One more piece in the puzzle about why divorces with children in tow in Japan are so problematic. As we’ve discussed here before umpteen times, Japan does not allow joint custody (thanks to the Koseki Family Registry system etc.), nor does it guarantee visitation rights. Following below is another excellent article by Colin Jones on why that is — because Japan’s paternalistic courts and bureaucrats believe they know more than the parents about what’s best for the child. It’s one more reason why I believe that without substantial reforms, nobody should marry (Japanese or NJ) and have children under the Japanese system as it stands right now.

http://www.debito.org/?p=5919

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3) SMJ/NGO combined report for UN CERD Committee regarding Japan’s human rights record

The Government of Japan comes under review this month in Geneva by the United Nations Committee on the Elimination of Racial Discrimination. I was invited to submit a chapter for a report to the UN by the NGO Solidarity with Migrants Japan (SMJ) on how Japan is doing with enforcing it.

NGO Report Regarding the Rights of Non-Japanese Nationals, Minorities of Foreign Origins, and Refugees in Japan.

Prepared for the 76th United Nations Committee on the Elimination of Racial Discrimination Session February 2010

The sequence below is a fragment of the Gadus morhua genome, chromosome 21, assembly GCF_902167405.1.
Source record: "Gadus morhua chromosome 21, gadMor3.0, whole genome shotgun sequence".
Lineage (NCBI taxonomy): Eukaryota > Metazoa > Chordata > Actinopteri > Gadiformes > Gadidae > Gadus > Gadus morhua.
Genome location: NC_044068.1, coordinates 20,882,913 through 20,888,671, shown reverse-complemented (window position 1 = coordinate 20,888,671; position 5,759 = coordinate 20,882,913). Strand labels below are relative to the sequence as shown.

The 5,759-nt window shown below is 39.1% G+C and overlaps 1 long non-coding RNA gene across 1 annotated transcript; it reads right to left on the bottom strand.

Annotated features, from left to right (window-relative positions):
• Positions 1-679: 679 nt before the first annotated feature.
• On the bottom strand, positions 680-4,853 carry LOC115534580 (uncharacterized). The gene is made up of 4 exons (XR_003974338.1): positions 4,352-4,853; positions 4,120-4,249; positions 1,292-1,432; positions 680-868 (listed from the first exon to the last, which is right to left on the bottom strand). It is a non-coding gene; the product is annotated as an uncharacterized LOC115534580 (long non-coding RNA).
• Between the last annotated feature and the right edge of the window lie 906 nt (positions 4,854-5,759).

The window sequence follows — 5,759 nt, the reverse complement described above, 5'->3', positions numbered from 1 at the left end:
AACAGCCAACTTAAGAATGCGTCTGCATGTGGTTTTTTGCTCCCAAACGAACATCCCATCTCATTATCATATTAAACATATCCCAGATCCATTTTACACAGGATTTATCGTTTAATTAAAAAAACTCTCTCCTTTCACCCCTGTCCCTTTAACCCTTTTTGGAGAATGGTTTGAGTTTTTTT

Compiled and published by: Solidarity Network with Migrants Japan (SMJ)

CHAPTER 2 Race and Nationality-based Entrance Refusals at Private and Quasi-Public Establishments By Debito Arudou. Page 7

As I conclude:

“In conclusion, the situation is that in Japan, racial discrimination remains unconstitutional and unlawful under the ICERD, yet not illegal. Japan has had more than a decade since 1996 to pass a criminal law against RD. Its failure to do so can only be interpreted as a clear violation of ICERD Article 2(1): “States Parties condemn racial discrimination and undertake to pursue by all appropriate means and without delay [emphasis added] a policy of eliminating racial discrimination.” We urge the Committee to make the appropriate advisements to the Japanese government to pass a law against racial discrimination without any further delay.”

Enjoy. Let’s see how the UN and GOJ respond. Here’s how the GOJ responded in 2008 — read and guffaw at their claim that they have taken “every conceivable measure to fight against racial discrimination”.

http://www.debito.org/?p=6000

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4) Kyodo & Mainichi: 14 prefectures now oppose NJ PR suffrage (Debito.org names them)

Kyodo: Local assemblies in 14 of Japan’s 47 prefectures have adopted statements in opposition to giving permanent foreign residents in Japan the right to vote in local elections since the Democratic Party of Japan took power last year, a Kyodo News tally showed Monday.

Before the launch last September of the new government under Prime Minister Yukio Hatoyama who supports granting local suffrage, 31 prefectural assemblies took an affirmative stance, but six of them have turned against it since then.

(Those open-minded prefectures are: Akita, Yamagata, Chiba, Ibaraki, Toyama, Ishikawa, Shimane, Kagawa, Oita, Saga, Nagasaki and Kumamoto, plus Saitama and Niigata)

http://www.debito.org/?p=5955

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WHY THINGS ARE CHANGING

5) International community serves demarche to MOFA re Int’l Child Abductions Issue, Jan 30 2010